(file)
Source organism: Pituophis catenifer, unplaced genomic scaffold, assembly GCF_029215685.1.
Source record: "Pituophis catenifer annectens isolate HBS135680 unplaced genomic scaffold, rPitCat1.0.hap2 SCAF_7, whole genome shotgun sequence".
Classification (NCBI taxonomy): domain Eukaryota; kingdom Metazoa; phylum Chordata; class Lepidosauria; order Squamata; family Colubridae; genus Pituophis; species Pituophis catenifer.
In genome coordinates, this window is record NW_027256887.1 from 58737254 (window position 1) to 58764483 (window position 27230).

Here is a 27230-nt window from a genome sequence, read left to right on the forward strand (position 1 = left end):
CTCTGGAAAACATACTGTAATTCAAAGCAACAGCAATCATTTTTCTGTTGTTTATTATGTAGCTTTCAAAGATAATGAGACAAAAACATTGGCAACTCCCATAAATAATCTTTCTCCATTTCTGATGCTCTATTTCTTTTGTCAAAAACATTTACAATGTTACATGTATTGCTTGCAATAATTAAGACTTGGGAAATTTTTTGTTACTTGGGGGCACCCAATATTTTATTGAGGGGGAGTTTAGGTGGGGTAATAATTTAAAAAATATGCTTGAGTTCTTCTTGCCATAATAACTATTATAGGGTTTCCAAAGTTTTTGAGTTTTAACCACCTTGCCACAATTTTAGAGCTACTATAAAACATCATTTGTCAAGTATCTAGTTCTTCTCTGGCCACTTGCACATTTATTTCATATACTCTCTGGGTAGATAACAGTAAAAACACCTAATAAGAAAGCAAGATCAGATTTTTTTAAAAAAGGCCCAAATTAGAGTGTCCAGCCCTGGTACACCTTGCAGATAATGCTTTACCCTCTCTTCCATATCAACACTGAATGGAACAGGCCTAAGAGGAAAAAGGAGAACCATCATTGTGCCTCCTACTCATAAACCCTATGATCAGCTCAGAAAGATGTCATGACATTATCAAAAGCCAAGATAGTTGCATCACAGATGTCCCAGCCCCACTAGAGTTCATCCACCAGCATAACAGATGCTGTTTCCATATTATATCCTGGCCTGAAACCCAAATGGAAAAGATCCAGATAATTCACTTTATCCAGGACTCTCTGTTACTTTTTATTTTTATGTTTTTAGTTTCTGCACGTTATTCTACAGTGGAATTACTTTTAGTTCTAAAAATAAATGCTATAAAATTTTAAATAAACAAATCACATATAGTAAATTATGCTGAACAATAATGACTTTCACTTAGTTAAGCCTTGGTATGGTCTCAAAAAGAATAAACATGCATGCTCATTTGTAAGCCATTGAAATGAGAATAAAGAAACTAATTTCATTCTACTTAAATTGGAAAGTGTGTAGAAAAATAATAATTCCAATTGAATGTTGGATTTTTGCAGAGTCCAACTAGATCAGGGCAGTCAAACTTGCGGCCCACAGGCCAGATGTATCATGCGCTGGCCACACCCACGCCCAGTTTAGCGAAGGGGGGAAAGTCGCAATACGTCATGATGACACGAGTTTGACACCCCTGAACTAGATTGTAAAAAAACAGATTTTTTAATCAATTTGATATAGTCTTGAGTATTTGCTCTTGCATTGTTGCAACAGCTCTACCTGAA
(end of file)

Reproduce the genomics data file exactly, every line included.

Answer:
Source organism: Pituophis catenifer, unplaced genomic scaffold, assembly GCF_029215685.1.
Source record: "Pituophis catenifer annectens isolate HBS135680 unplaced genomic scaffold, rPitCat1.0.hap2 SCAF_7, whole genome shotgun sequence".
Classification (NCBI taxonomy): domain Eukaryota; kingdom Metazoa; phylum Chordata; class Lepidosauria; order Squamata; family Colubridae; genus Pituophis; species Pituophis catenifer.
In genome coordinates, this window is record NW_027256887.1 from 58737254 (window position 1) to 58764483 (window position 27230).

Here is a 27230-nt window from a genome sequence, read left to right on the forward strand (position 1 = left end):
CTCTGGAAAACATACTGTAATTCAAAGCAACAGCAATCATTTTTCTGTTGTTTATTATGTAGCTTTCAAAGATAATGAGACAAAAACATTGGCAACTCCCATAAATAATCTTTCTCCATTTCTGATGCTCTATTTCTTTTGTCAAAAACATTTACAATGTTACATGTATTGCTTGCAATAATTAAGACTTGGGAAATTTTTTGTTACTTGGGGGCACCCAATATTTTATTGAGGGGGAGTTTAGGTGGGGTAATAATTTAAAAAATATGCTTGAGTTCTTCTTGCCATAATAACTATTATAGGGTTTCCAAAGTTTTTGAGTTTTAACCACCTTGCCACAATTTTAGAGCTACTATAAAACATCATTTGTCAAGTATCTAGTTCTTCTCTGGCCACTTGCACATTTATTTCATATACTCTCTGGGTAGATAACAGTAAAAACACCTAATAAGAAAGCAAGATCAGATTTTTTTAAAAAAGGCCCAAATTAGAGTGTCCAGCCCTGGTACACCTTGCAGATAATGCTTTACCCTCTCTTCCATATCAACACTGAATGGAACAGGCCTAAGAGGAAAAAGGAGAACCATCATTGTGCCTCCTACTCATAAACCCTATGATCAGCTCAGAAAGATGTCATGACATTATCAAAAGCCAAGATAGTTGCATCACAGATGTCCCAGCCCCACTAGAGTTCATCCACCAGCATAACAGATGCTGTTTCCATATTATATCCTGGCCTGAAACCCAAATGGAAAAGATCCAGATAATTCACTTTATCCAGGACTCTCTGTTACTTTTTATTTTTATGTTTTTAGTTTCTGCACGTTATTCTACAGTGGAATTACTTTTAGTTCTAAAAATAAATGCTATAAAATTTTAAATAAACAAATCACATATAGTAAATTATGCTGAACAATAATGACTTTCACTTAGTTAAGCCTTGGTATGGTCTCAAAAAGAATAAACATGCATGCTCATTTGTAAGCCATTGAAATGAGAATAAAGAAACTAATTTCATTCTACTTAAATTGGAAAGTGTGTAGAAAAATAATAATTCCAATTGAATGTTGGATTTTTGCAGAGTCCAACTAGATCAGGGCAGTCAAACTTGCGGCCCACAGGCCAGATGTATCATGCGCTGGCCACACCCACGCCCAGTTTAGCGAAGGGGGGAAAGTCGCAATACGTCATGATGACACGAGTTTGACACCCCTGAACTAGATTGTAAAAAAACAGATTTTTTAATCAATTTGATATAGTCTTGAGTATTTGCTCTTGCATTGTTGCAACAGCTCTACCTGAA